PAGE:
8 things we learned at the Hobbit: The Battle of the Five Armies Comic-Con panel

Super Saturday marked what could be director Peter Jackson‘s final Tolkien-related Comic-Con presentation. Perhaps fittingly then, the panel proved to be both a look back at both trilogies, a thank you to fans, and a look ahead at the final film of the Hobbit series, The Battle of the Five Armies.

The prolific New Zealander took that stage in Hall H along with moderator (and obsessive Tolkienite) Stephen Colbert, screenwriter and producer Philipa Boyens and popular cast members Benedict Cumberbatch, Cate Blanchett, Orlando Bloom, Evangeline Lilly, Lee Pace, Luke Evans, Graham McTavish, Andy Serkis, and Elijah Wood. Notably missing this time around? Martin Freeman, Richard Armitage and Ian McKellen. Both Freeman and Armitage are starring in London theatre productions at the moment, “Richard III” and “The Crucible” respectively, while McKellen is filming his next project.

Tune in below as we run down the top eight takeaways from the highly anticipated Warner Bros. panel:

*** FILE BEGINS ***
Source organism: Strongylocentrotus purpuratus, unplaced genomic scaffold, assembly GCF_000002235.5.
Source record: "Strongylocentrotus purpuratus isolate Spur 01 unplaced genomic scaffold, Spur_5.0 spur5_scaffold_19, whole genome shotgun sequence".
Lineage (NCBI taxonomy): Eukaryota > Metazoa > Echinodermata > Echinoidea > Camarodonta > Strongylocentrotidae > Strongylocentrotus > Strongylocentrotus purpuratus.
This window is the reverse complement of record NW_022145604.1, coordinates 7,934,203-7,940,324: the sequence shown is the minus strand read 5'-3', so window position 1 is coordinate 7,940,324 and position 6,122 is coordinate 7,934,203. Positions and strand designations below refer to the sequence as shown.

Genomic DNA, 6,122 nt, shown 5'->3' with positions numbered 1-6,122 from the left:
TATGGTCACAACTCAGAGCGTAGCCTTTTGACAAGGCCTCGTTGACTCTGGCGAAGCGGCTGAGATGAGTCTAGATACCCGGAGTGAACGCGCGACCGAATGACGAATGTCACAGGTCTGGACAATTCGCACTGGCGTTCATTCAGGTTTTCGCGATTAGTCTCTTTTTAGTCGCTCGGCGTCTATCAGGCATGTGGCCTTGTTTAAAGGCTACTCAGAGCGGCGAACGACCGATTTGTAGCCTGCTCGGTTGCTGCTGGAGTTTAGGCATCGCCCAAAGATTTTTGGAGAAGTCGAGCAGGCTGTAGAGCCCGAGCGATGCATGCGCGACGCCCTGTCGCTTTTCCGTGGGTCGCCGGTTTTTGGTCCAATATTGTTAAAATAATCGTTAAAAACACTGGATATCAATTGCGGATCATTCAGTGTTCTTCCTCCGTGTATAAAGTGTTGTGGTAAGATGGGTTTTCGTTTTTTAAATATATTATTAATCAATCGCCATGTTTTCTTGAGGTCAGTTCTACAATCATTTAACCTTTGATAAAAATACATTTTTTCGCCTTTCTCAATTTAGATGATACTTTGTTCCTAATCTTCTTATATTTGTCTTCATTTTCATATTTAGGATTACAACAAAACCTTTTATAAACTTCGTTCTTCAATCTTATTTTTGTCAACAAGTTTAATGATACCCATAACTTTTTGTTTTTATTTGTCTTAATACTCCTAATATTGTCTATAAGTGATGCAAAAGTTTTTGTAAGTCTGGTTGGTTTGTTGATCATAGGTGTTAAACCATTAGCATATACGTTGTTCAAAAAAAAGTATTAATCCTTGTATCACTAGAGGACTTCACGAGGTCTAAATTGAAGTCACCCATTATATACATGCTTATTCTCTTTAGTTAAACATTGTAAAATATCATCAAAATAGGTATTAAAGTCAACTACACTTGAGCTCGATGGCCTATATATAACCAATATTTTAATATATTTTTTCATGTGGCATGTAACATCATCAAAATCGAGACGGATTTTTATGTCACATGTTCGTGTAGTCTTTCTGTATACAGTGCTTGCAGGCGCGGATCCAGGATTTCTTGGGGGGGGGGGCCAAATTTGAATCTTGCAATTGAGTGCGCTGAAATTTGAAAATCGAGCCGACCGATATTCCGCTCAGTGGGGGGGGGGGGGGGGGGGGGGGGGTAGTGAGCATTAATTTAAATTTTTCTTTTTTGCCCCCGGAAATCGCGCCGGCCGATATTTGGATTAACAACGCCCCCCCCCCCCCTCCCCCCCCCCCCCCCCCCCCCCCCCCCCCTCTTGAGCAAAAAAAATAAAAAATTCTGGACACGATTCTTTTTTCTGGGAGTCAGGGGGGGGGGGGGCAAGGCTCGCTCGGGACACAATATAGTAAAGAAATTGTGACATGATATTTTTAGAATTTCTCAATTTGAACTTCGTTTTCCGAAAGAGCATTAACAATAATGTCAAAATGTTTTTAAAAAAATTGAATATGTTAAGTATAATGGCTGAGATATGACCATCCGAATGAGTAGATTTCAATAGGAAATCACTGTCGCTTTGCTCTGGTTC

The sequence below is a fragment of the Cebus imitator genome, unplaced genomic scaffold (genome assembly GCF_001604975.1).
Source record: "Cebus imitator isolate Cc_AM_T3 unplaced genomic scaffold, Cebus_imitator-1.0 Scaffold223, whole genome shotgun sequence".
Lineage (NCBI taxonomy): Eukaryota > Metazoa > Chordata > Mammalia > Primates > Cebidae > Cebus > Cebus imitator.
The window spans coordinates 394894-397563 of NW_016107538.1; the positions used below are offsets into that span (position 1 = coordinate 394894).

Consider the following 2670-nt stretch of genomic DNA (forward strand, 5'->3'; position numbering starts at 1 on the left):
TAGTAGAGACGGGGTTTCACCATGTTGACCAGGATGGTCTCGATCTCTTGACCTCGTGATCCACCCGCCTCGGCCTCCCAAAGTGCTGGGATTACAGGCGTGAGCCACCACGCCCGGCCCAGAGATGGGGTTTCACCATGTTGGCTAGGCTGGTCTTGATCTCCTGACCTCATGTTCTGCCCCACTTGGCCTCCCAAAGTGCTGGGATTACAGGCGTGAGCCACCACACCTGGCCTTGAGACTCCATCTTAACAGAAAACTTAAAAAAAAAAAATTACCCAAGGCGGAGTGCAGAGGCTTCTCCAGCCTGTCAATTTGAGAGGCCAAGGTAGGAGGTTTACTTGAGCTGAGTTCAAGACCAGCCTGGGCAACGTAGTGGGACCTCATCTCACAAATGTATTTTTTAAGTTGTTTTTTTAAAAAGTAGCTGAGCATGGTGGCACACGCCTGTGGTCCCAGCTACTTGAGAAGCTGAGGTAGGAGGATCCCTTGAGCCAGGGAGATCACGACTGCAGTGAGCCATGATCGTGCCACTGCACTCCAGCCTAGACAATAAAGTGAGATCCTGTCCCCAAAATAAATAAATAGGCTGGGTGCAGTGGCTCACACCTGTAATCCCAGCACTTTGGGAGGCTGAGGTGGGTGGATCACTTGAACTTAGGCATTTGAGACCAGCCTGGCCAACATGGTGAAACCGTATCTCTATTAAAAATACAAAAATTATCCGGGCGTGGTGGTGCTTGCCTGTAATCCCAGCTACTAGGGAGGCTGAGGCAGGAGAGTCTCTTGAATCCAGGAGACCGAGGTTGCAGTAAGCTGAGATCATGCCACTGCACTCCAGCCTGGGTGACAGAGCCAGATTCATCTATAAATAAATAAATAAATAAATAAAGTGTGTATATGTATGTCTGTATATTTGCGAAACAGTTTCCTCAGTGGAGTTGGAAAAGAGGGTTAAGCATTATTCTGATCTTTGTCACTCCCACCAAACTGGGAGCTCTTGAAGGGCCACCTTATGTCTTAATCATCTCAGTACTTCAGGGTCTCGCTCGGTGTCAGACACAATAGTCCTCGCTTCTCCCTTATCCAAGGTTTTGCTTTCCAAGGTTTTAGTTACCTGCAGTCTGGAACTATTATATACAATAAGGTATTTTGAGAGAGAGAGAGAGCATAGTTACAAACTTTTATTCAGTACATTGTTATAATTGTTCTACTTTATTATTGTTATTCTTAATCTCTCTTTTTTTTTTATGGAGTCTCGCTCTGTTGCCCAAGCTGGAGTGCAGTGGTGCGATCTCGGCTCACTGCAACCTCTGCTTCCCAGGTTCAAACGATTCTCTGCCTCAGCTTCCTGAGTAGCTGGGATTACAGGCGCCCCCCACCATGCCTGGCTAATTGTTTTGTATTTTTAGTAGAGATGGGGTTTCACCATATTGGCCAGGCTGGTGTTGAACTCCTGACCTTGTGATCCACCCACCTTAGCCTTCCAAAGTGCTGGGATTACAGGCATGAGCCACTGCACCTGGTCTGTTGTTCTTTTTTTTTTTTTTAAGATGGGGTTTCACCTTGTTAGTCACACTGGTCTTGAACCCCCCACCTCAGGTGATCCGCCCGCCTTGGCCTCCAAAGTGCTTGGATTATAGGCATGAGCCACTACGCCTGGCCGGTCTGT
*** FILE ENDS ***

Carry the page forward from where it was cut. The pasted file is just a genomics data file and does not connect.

1. If you think you’re a bigger Tolkien-head than Colbert, you’re wrong. The first-time Comic-Con attendee took the stage in his costume from his Desolation of Smaug cameo as a resident of Laketown to screams and cheers from the assembled masses and chants of “Stephen! Stephen!” Silencing skeptics who may have thought him there for comedic value alone, Colbert began by recounting his life-long adoration of the books, his initial doubts about cinematic versions and finally, his admiration for the trilogies and gratitude “that finally folks wouldn’t roll their eyes when I spoke of Middle-earth.” He also spoke of his win of a trivia-off with fellow super fan Boyens (which he’s recounted on “The Colbert Report” several times) but any doubts whether it was a fluke victory were trampled when he recited an obscure poem at the start of the panel — completely from memory — causing the audience to erupt with impressed and genuine applause. Stephen Colbert, he’s just like us.